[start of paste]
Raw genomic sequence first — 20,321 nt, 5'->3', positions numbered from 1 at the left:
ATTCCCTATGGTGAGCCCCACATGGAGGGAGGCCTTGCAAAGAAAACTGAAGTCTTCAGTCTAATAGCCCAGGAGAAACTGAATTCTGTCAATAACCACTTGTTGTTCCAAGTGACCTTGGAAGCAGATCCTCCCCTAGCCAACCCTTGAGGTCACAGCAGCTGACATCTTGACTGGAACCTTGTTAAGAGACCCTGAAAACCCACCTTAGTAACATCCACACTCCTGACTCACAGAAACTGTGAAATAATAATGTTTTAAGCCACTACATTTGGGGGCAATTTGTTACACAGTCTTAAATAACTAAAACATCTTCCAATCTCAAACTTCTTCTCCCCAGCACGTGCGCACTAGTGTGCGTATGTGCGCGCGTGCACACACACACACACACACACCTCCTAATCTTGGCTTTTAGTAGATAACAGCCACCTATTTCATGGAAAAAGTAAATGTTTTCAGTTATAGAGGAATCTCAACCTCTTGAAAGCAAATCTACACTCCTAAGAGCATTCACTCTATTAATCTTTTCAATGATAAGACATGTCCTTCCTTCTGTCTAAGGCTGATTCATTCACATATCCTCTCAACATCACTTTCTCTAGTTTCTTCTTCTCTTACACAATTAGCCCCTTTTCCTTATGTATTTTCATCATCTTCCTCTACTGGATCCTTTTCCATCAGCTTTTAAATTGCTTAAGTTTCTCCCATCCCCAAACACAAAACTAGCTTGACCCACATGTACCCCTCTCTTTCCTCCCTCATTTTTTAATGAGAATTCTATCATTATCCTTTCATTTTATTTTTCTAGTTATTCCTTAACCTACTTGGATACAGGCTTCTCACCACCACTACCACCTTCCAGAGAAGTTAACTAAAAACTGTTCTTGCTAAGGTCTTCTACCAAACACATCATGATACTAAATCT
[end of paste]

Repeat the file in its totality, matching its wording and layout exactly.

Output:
Raw genomic sequence first — 20,321 nt, 5'->3', positions numbered from 1 at the left:
ATTCCCTATGGTGAGCCCCACATGGAGGGAGGCCTTGCAAAGAAAACTGAAGTCTTCAGTCTAATAGCCCAGGAGAAACTGAATTCTGTCAATAACCACTTGTTGTTCCAAGTGACCTTGGAAGCAGATCCTCCCCTAGCCAACCCTTGAGGTCACAGCAGCTGACATCTTGACTGGAACCTTGTTAAGAGACCCTGAAAACCCACCTTAGTAACATCCACACTCCTGACTCACAGAAACTGTGAAATAATAATGTTTTAAGCCACTACATTTGGGGGCAATTTGTTACACAGTCTTAAATAACTAAAACATCTTCCAATCTCAAACTTCTTCTCCCCAGCACGTGCGCACTAGTGTGCGTATGTGCGCGCGTGCACACACACACACACACACACCTCCTAATCTTGGCTTTTAGTAGATAACAGCCACCTATTTCATGGAAAAAGTAAATGTTTTCAGTTATAGAGGAATCTCAACCTCTTGAAAGCAAATCTACACTCCTAAGAGCATTCACTCTATTAATCTTTTCAATGATAAGACATGTCCTTCCTTCTGTCTAAGGCTGATTCATTCACATATCCTCTCAACATCACTTTCTCTAGTTTCTTCTTCTCTTACACAATTAGCCCCTTTTCCTTATGTATTTTCATCATCTTCCTCTACTGGATCCTTTTCCATCAGCTTTTAAATTGCTTAAGTTTCTCCCATCCCCAAACACAAAACTAGCTTGACCCACATGTACCCCTCTCTTTCCTCCCTCATTTTTTAATGAGAATTCTATCATTATCCTTTCATTTTATTTTTCTAGTTATTCCTTAACCTACTTGGATACAGGCTTCTCACCACCACTACCACCTTCCAGAGAAGTTAACTAAAAACTGTTCTTGCTAAGGTCTTCTACCAAACACATCATGATACTAAATCT